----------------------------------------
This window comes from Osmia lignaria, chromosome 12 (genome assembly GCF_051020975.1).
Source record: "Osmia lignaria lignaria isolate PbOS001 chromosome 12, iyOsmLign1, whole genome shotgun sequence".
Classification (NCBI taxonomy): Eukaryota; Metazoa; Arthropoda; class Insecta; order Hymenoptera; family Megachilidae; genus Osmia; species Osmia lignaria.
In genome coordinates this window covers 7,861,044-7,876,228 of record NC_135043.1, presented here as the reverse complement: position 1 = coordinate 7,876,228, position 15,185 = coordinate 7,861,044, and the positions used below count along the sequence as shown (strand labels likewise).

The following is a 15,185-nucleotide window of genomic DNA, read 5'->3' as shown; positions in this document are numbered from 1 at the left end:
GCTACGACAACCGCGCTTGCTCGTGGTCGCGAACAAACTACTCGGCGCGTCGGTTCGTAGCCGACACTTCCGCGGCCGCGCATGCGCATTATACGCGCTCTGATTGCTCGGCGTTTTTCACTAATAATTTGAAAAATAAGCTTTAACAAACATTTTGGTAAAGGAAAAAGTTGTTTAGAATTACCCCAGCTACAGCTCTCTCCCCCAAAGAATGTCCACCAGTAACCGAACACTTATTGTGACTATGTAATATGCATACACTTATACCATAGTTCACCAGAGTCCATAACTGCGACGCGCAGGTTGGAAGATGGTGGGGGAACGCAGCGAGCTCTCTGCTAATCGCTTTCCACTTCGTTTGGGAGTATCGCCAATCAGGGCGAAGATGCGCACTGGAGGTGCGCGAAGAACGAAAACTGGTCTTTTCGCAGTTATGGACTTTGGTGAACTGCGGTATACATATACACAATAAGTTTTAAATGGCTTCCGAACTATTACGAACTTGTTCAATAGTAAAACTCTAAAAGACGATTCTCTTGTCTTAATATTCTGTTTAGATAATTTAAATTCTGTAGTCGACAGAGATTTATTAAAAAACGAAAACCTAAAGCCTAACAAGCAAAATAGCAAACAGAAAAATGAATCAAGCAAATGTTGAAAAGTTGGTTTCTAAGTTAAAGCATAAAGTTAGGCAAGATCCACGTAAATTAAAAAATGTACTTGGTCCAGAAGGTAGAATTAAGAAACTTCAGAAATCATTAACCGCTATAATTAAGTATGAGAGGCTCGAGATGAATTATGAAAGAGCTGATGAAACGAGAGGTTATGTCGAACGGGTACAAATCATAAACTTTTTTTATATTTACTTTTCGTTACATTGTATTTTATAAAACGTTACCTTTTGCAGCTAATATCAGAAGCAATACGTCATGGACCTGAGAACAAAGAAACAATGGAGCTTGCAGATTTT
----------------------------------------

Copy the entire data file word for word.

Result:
This window comes from Osmia lignaria, chromosome 12 (genome assembly GCF_051020975.1).
Source record: "Osmia lignaria lignaria isolate PbOS001 chromosome 12, iyOsmLign1, whole genome shotgun sequence".
Classification (NCBI taxonomy): Eukaryota; Metazoa; Arthropoda; class Insecta; order Hymenoptera; family Megachilidae; genus Osmia; species Osmia lignaria.
In genome coordinates this window covers 7,861,044-7,876,228 of record NC_135043.1, presented here as the reverse complement: position 1 = coordinate 7,876,228, position 15,185 = coordinate 7,861,044, and the positions used below count along the sequence as shown (strand labels likewise).

The following is a 15,185-nucleotide window of genomic DNA, read 5'->3' as shown; positions in this document are numbered from 1 at the left end:
GCTACGACAACCGCGCTTGCTCGTGGTCGCGAACAAACTACTCGGCGCGTCGGTTCGTAGCCGACACTTCCGCGGCCGCGCATGCGCATTATACGCGCTCTGATTGCTCGGCGTTTTTCACTAATAATTTGAAAAATAAGCTTTAACAAACATTTTGGTAAAGGAAAAAGTTGTTTAGAATTACCCCAGCTACAGCTCTCTCCCCCAAAGAATGTCCACCAGTAACCGAACACTTATTGTGACTATGTAATATGCATACACTTATACCATAGTTCACCAGAGTCCATAACTGCGACGCGCAGGTTGGAAGATGGTGGGGGAACGCAGCGAGCTCTCTGCTAATCGCTTTCCACTTCGTTTGGGAGTATCGCCAATCAGGGCGAAGATGCGCACTGGAGGTGCGCGAAGAACGAAAACTGGTCTTTTCGCAGTTATGGACTTTGGTGAACTGCGGTATACATATACACAATAAGTTTTAAATGGCTTCCGAACTATTACGAACTTGTTCAATAGTAAAACTCTAAAAGACGATTCTCTTGTCTTAATATTCTGTTTAGATAATTTAAATTCTGTAGTCGACAGAGATTTATTAAAAAACGAAAACCTAAAGCCTAACAAGCAAAATAGCAAACAGAAAAATGAATCAAGCAAATGTTGAAAAGTTGGTTTCTAAGTTAAAGCATAAAGTTAGGCAAGATCCACGTAAATTAAAAAATGTACTTGGTCCAGAAGGTAGAATTAAGAAACTTCAGAAATCATTAACCGCTATAATTAAGTATGAGAGGCTCGAGATGAATTATGAAAGAGCTGATGAAACGAGAGGTTATGTCGAACGGGTACAAATCATAAACTTTTTTTATATTTACTTTTCGTTACATTGTATTTTATAAAACGTTACCTTTTGCAGCTAATATCAGAAGCAATACGTCATGGACCTGAGAACAAAGAAACAATGGAGCTTGCAGATTTT